Field tests with print samples using XRGA and Techkon instruments

A previous blog post (“Consistent Color Measurement”) discussed instrument settings and procedures to ensure consistent color measurement throughout the supply chain. Once these are all in place, how well will instruments agree?

All spectrophotometer manufacturers quote “repeatability” as one of their specs. This is the degree to which an instrument agrees with itself when making measurements of the same spot on the same sample, over a short period of time. Instrument repeatability is a small number, often less than 0.1 ΔE*ab. This number is misleading, since it is by far not the limiting factor. And it sets up an expectation that different instruments should agree this closely.

There have been a number of studies by researchers where different instruments have been compared. John Seymour presented a paper at TAGA 2013 where he summarized the results of seven studies. Quoting from his paper:

It’s difficult to distill these studies down to a single number, but it is fair to say that 1.0 ΔE*ab is a reasonable estimate for average disagreement, and that seeing disagreement greater than 2.0 ΔE*ab is not uncommon.

Our Own Tests With 4 Instrument Models

To see where things stand in field use, we measured a range of printed colors. Both spot and process colors were included. Each color was measured using four spectrophotometers:

  • Three X-Rite models – 939, SpectroEye, and eXact
  • One Techkon SpectroDens

All instruments were within the certification from their manufacturer. The three X-Rite instruments are all XRGA certified. The fourth instrument is a Techkon SpectroDens. In each case, the print was measured at approximately the same spot.

The goal was to try and answer the following questions:

  1. What is the typical variation we can expect when measuring printed colors with different instruments ?
  2. How does the Techkon SpectroDENS compare with X-Rite’s XRGA certified instruments ?

TABLE 1: Color values measured on 4 different instruments using M0 condition. Samples had little or no fluorescence.

FIGURE 1: Blue bars show inter-instrument agreement between Techkon SpectroDENS and three different X-Rite models. Orange bars show inter-instrument agreement between three different XRGA certified X-Rite models in field use.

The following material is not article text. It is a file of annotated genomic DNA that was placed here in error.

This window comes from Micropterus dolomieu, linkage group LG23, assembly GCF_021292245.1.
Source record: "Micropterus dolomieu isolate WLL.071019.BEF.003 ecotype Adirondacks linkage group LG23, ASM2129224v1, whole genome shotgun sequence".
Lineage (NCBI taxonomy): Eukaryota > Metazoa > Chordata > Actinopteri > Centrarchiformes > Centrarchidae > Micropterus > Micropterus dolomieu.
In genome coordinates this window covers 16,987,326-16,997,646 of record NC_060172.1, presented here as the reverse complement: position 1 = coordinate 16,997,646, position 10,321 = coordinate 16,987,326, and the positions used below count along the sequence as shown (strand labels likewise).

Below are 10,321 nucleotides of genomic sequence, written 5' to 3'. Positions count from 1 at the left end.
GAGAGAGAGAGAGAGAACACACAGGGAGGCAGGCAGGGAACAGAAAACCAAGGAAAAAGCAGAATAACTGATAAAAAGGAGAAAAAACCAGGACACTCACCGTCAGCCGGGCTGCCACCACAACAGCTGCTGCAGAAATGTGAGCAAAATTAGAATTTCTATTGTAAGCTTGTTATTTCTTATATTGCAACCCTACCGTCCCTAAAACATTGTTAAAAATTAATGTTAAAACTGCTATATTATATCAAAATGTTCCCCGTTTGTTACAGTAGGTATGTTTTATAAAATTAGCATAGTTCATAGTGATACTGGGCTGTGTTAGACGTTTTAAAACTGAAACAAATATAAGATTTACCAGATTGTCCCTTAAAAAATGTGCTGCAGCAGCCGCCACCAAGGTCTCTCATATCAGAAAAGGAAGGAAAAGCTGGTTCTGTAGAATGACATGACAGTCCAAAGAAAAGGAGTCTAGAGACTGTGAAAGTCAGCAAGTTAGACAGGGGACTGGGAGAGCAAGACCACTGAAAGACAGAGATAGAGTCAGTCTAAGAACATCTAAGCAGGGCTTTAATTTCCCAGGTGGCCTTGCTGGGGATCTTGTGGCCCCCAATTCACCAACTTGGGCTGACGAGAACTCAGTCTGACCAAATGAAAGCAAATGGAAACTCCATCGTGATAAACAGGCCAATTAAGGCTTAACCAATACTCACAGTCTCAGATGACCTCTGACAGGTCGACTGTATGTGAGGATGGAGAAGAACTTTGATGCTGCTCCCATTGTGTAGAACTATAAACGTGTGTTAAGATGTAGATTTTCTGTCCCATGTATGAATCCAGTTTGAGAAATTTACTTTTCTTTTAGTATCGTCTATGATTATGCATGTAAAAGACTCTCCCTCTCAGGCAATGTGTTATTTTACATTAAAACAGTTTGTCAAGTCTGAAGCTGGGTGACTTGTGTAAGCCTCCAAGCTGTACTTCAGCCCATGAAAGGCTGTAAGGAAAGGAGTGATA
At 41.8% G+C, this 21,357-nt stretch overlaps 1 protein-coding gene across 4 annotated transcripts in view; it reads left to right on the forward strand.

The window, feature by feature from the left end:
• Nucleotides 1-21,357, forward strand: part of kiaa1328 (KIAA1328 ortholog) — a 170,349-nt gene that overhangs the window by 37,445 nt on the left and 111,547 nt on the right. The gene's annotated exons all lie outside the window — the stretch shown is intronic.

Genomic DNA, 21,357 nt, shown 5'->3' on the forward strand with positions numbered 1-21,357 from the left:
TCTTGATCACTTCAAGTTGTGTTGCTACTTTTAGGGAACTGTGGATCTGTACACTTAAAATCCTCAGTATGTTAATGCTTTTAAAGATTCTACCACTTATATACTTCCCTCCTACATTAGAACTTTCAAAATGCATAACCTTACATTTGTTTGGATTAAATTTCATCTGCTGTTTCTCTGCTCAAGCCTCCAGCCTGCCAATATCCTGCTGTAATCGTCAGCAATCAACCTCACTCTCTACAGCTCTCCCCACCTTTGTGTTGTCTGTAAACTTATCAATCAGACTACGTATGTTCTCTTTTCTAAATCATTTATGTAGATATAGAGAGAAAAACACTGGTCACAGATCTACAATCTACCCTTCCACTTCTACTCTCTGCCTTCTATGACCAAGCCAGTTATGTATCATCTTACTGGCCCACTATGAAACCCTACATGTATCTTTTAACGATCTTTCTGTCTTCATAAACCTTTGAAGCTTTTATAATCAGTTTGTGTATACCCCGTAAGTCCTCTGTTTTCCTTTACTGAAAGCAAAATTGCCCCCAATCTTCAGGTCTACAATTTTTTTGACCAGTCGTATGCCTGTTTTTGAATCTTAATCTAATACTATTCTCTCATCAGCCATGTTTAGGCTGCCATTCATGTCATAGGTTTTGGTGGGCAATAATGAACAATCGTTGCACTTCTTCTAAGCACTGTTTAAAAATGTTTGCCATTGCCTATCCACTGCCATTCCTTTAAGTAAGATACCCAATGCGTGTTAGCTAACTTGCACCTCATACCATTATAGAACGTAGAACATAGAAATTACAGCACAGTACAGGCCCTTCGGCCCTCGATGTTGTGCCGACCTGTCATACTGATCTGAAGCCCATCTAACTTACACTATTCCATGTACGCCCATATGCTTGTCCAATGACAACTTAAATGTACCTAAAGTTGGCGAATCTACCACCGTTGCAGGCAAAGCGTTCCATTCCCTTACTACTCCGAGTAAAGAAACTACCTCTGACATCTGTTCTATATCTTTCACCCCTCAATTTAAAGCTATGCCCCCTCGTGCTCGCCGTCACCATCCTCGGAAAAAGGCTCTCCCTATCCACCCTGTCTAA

We reduced the measurement data to color differences in ΔE00 between 6 different pairs of instruments. Three of these pairs were between Techkon SpectroDENS and X-Rite models. The other three pairs were between the X-Rite models themselves. In this exercise, average color differences in ΔE00 ranging from 0.24 to 0.55 were found when considering all 16 colors. The maximum color difference in ΔE00 for any color between any pair of instruments was 1.06. This represents what can be expected in commercial practice for certified and well-maintained instruments. The variation between instruments is within expected tolerance for printing of brand colors (color difference in ΔE00 of 2.0 to 3.0). It is worthwhile to note that the Techkon SpectroDENS agrees with the X-Rite units almost as well as the X-Rite instruments agree amongst themselves.

What about M1?
All previous measurements were under M0 mode, and on samples with little or no fluorescence. What about M1 measurements on fluorescent samples? Dave Wyble et al. measured fluorescent reference tiles with seven M1 instruments from three instrument manufacturers, including Techkon. These reference tiles were also measured by the Canadian national standards lab, NRC. The results showed a broader dispersion among the eight instruments in M1 mode for the most highly fluorescent samples than we would see in M0 measurement condition. This paper titled “”Investigation of the Implementation Aspects of the M1 Condition” was presented at 2015 TAGA by Wyble and Seymour and will be published soon. We hope to further explore the topic of inter-instrument agreement in the presence of fluorescence and UV light in a separate post.

What is XRGA?
When X-Rite joined with GretagMacbeth in 2006, they had to deal with a unique problem. They now needed to harmonize the measurements from instruments that had been designed and manufactured by different companies on different continents. The acronym “XRGA” was coined to brand this effort of reconciling measurements to a newly adopted common reference point. It is not a universal standard, but an internal reference point used by X-Rite to calibrate different instrument models in adherence to standards (ISO 13655, in particular). Other instruments developed according to ISO standards that are calibrated according to best practice manufacturing processes can be expected to agree with each other as well as XRGA instruments. More about XRGA here.

In Conclusion

    1. Inter-instrument agreement is important where production samples are compared to reference data set that was obtained from a different device. If the standard and sample can be measured on the same device, there is normally no need to be concerned about inter-instrument agreement.
    2. We found that print samples measured on different instrument models can typically be expected to vary by average ΔE00 of 0.5 for M0. With fluorescent samples, the M1 measurement condition shows somewhat larger variations according to a recent study by Wyble and Seymour.
    3. From our data collected using field instruments in normal pressroom use conditions, we observed that Techkon SpectroDENS agrees with the X-Rite units about as well as X-Rite instruments agree amongst themselves.

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1 Comment

  1. Did you guys do any comparisons with the ISIS devices by chance? We have seen mixed results when comparing them in our lab. All of our numbers did come out similar to what you have here with the handhelds however so its good so see repeatably between handhelds.

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